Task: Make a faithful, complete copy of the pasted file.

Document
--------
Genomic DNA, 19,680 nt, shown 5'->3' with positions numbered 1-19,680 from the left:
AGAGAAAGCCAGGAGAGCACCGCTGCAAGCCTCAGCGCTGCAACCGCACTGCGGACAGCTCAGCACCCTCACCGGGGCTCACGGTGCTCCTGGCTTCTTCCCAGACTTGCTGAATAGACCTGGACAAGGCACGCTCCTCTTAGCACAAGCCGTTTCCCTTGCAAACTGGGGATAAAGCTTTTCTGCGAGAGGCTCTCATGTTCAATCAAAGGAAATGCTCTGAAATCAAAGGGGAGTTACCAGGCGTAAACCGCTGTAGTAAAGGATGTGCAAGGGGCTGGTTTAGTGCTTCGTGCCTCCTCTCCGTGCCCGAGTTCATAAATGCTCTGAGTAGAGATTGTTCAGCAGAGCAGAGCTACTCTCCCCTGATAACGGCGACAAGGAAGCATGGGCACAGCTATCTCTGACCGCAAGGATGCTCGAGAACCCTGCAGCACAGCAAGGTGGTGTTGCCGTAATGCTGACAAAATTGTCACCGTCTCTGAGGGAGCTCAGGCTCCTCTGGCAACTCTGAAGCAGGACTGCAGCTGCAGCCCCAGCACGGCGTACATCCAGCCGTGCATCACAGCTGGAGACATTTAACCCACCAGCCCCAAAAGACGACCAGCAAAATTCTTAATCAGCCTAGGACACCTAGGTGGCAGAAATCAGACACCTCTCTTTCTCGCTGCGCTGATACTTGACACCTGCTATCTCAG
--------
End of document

Genomic DNA, 19,680 nt, shown 5'->3' with positions numbered 1-19,680 from the left:
AGAGAAAGCCAGGAGAGCACCGCTGCAAGCCTCAGCGCTGCAACCGCACTGCGGACAGCTCAGCACCCTCACCGGGGCTCACGGTGCTCCTGGCTTCTTCCCAGACTTGCTGAATAGACCTGGACAAGGCACGCTCCTCTTAGCACAAGCCGTTTCCCTTGCAAACTGGGGATAAAGCTTTTCTGCGAGAGGCTCTCATGTTCAATCAAAGGAAATGCTCTGAAATCAAAGGGGAGTTACCAGGCGTAAACCGCTGTAGTAAAGGATGTGCAAGGGGCTGGTTTAGTGCTTCGTGCCTCCTCTCCGTGCCCGAGTTCATAAATGCTCTGAGTAGAGATTGTTCAGCAGAGCAGAGCTACTCTCCCCTGATAACGGCGACAAGGAAGCATGGGCACAGCTATCTCTGACCGCAAGGATGCTCGAGAACCCTGCAGCACAGCAAGGTGGTGTTGCCGTAATGCTGACAAAATTGTCACCGTCTCTGAGGGAGCTCAGGCTCCTCTGGCAACTCTGAAGCAGGACTGCAGCTGCAGCCCCAGCACGGCGTACATCCAGCCGTGCATCACAGCTGGAGACATTTAACCCACCAGCCCCAAAAGACGACCAGCAAAATTCTTAATCAGCCTAGGACACCTAGGTGGCAGAAATCAGACACCTCTCTTTCTCGCTGCGCTGATACTTGACACCTGCTATCTCAG